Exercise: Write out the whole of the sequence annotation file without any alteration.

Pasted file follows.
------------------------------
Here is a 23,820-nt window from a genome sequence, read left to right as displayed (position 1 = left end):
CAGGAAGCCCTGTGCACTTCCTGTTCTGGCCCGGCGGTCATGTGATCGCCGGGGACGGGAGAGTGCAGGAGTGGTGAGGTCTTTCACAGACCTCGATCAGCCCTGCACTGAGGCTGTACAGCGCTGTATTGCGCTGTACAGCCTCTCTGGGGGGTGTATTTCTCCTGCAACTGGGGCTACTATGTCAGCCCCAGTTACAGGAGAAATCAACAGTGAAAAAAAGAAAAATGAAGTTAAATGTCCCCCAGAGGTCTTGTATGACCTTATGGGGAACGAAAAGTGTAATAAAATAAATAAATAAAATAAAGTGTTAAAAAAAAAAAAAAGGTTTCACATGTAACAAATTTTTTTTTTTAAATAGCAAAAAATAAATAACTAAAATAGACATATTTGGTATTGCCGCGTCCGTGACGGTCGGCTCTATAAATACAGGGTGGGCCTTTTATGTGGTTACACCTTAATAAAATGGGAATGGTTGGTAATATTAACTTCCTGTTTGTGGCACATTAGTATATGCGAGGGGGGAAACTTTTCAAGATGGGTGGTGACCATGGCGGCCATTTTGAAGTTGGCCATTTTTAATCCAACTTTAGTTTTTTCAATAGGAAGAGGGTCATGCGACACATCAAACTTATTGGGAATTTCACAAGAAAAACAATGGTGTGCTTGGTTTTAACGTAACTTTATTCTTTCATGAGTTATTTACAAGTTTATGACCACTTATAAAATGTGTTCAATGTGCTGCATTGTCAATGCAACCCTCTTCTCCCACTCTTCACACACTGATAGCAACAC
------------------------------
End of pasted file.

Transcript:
Here is a 23,820-nt window from a genome sequence, read left to right as displayed (position 1 = left end):
CAGGAAGCCCTGTGCACTTCCTGTTCTGGCCCGGCGGTCATGTGATCGCCGGGGACGGGAGAGTGCAGGAGTGGTGAGGTCTTTCACAGACCTCGATCAGCCCTGCACTGAGGCTGTACAGCGCTGTATTGCGCTGTACAGCCTCTCTGGGGGGTGTATTTCTCCTGCAACTGGGGCTACTATGTCAGCCCCAGTTACAGGAGAAATCAACAGTGAAAAAAAGAAAAATGAAGTTAAATGTCCCCCAGAGGTCTTGTATGACCTTATGGGGAACGAAAAGTGTAATAAAATAAATAAATAAAATAAAGTGTTAAAAAAAAAAAAAAGGTTTCACATGTAACAAATTTTTTTTTTTAAATAGCAAAAAATAAATAACTAAAATAGACATATTTGGTATTGCCGCGTCCGTGACGGTCGGCTCTATAAATACAGGGTGGGCCTTTTATGTGGTTACACCTTAATAAAATGGGAATGGTTGGTAATATTAACTTCCTGTTTGTGGCACATTAGTATATGCGAGGGGGGAAACTTTTCAAGATGGGTGGTGACCATGGCGGCCATTTTGAAGTTGGCCATTTTTAATCCAACTTTAGTTTTTTCAATAGGAAGAGGGTCATGCGACACATCAAACTTATTGGGAATTTCACAAGAAAAACAATGGTGTGCTTGGTTTTAACGTAACTTTATTCTTTCATGAGTTATTTACAAGTTTATGACCACTTATAAAATGTGTTCAATGTGCTGCATTGTCAATGCAACCCTCTTCTCCCACTCTTCACACACTGATAGCAACAC